You have a 19th century view of science.

And that was enough to kill the plan.

20 comments:

Dr. Jekyll & Mrs. Hyde said...

One of the professors at my institution is famed for his unsubtle put-downs. During q&a post-talk, he'll often launch with "Let me explain why your data are wrong..." or "Here is the important control you need to do for your experiments to make any sense."

It only works because he's often right.

lost clown said...

That is just awesome.

Anonymous said...

I wish PoP included how well science departments/universities treated their female students/postdocs.

Anonymous said...

Dear FSP, in a meeting with my (male, 50-60yr old) supervisor yesterday I was told to make sure to have lots of equations in my thesis because they are a 'mark of virility' (I am young & female of course). Interesting choice of words...I immediately thought of you :-)

stepwise girl said...

Speak of a subtle opaque way of making something clear...

BeautifulBrain said...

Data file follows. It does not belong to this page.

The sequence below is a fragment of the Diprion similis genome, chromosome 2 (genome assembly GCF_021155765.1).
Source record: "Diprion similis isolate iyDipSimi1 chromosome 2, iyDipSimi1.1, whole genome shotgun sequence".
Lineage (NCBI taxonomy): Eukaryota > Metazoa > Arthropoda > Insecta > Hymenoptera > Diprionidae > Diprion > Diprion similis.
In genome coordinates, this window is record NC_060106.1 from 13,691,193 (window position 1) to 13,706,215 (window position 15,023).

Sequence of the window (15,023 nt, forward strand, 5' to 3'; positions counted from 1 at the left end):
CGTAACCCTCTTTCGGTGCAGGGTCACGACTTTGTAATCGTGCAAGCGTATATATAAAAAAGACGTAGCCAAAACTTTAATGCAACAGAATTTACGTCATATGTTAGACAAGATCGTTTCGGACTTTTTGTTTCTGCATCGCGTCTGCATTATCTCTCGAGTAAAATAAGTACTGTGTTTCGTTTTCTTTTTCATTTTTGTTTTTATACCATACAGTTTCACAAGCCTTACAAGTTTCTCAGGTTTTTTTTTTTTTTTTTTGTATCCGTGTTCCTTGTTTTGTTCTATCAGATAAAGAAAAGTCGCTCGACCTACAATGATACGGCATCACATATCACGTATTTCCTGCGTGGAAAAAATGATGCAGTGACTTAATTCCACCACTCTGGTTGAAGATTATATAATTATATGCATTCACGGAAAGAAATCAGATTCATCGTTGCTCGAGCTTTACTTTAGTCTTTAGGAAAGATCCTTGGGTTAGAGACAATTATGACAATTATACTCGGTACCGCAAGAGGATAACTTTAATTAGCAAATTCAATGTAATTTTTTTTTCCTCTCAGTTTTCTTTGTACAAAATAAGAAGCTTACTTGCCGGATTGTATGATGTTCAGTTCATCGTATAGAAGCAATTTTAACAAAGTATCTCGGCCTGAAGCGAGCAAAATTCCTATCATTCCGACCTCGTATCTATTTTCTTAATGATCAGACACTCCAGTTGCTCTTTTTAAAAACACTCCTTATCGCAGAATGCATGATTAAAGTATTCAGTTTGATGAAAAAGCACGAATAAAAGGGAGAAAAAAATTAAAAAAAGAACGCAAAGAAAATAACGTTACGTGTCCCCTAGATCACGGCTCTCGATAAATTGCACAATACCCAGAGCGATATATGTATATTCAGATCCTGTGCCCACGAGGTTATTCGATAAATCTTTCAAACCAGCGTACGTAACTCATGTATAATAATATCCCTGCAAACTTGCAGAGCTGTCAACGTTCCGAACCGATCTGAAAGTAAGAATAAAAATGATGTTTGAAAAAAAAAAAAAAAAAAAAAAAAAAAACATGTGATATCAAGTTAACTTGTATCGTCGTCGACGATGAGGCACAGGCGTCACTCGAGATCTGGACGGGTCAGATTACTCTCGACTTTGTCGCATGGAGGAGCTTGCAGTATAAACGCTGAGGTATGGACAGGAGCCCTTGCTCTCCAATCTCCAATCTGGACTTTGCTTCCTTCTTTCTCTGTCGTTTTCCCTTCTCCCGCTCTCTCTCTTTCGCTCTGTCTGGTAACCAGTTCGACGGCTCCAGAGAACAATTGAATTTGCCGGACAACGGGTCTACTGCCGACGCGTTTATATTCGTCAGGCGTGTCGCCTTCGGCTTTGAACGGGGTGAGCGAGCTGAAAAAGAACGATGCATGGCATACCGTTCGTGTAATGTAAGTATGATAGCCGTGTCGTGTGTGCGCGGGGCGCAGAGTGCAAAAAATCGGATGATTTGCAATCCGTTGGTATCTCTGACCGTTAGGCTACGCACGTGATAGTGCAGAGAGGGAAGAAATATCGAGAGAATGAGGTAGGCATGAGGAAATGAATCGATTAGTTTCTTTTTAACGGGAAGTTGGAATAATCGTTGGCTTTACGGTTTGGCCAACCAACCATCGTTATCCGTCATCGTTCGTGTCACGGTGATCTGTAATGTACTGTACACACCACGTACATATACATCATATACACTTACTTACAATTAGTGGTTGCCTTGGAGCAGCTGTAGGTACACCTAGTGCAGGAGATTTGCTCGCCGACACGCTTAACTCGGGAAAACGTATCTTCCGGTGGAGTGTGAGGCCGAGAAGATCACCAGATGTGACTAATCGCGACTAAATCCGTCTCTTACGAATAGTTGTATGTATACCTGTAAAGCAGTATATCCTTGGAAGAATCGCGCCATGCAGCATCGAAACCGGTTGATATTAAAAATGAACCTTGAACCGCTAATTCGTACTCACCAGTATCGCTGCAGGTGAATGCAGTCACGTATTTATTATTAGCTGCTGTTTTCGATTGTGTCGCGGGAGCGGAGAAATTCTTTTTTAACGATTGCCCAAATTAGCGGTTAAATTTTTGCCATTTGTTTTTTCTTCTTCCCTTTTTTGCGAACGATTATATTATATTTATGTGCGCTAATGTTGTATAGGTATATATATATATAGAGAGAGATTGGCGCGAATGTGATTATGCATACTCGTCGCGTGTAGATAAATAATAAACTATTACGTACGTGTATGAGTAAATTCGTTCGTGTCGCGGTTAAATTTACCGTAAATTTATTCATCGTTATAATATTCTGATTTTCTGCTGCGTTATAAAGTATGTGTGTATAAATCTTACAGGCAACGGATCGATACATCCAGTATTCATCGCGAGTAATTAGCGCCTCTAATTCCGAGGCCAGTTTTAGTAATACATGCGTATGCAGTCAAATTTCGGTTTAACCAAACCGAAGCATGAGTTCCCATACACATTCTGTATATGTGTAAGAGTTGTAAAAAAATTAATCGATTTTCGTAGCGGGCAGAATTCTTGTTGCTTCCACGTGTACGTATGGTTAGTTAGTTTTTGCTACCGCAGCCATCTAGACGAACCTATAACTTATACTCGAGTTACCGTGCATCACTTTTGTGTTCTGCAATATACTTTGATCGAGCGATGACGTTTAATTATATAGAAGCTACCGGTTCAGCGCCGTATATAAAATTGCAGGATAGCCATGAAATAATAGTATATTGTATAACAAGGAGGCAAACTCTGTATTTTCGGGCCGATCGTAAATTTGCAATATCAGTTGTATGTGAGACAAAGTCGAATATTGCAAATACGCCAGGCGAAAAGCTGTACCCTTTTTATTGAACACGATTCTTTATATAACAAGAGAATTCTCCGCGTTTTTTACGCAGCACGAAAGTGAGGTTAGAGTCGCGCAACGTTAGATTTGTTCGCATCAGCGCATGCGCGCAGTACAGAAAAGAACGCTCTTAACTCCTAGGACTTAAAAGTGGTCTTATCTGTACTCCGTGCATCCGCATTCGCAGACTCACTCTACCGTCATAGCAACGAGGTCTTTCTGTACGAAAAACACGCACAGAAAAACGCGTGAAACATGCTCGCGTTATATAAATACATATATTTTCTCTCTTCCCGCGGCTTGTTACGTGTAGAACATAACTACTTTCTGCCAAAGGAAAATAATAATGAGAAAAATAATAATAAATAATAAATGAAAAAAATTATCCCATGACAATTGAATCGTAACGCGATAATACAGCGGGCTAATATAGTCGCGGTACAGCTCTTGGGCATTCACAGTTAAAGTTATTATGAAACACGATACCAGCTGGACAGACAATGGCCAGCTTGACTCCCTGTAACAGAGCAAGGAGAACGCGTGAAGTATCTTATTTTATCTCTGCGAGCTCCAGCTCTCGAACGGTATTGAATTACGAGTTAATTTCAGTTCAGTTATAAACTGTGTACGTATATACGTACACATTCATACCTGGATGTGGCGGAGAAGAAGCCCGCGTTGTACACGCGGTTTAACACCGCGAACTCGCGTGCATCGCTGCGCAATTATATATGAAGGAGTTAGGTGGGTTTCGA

that totally made my day. :) thanks.

Anonymous said...

Best insult...?

ScienceWoman said...

Awesome. I definitely have some colleagues who have a 19th century view of science.

prof_j said...

After a colleague announced they were leaving for another institution, someone remarked that the change would improve the quality of both departments.

EcoGeoFemme said...

I've heard people say "that idea is pedestrian" (though not to me) which I assume is insulting, yet I'm never quite exactly sure what they mean.

Ms.PhD said...

Did you notice you described this older person as Distinguished but did not state whether it was a man? Was that deliberate? Because you kind of made it sound like, as a woman, you couldn't have said that. But it also implies that you think women professors can't be Distinguished. Wasn't that the subject of an earlier blog?

And why isn't this Distinguished person around more often when you need someone intelligent and powerful to back you up?

p.s. prof j's comment made me laugh.

Female Science Professor said...

My Distinguished Colleague's recent award has the word "Distinguished" in it, so this adjective is entirely appropriate in this case.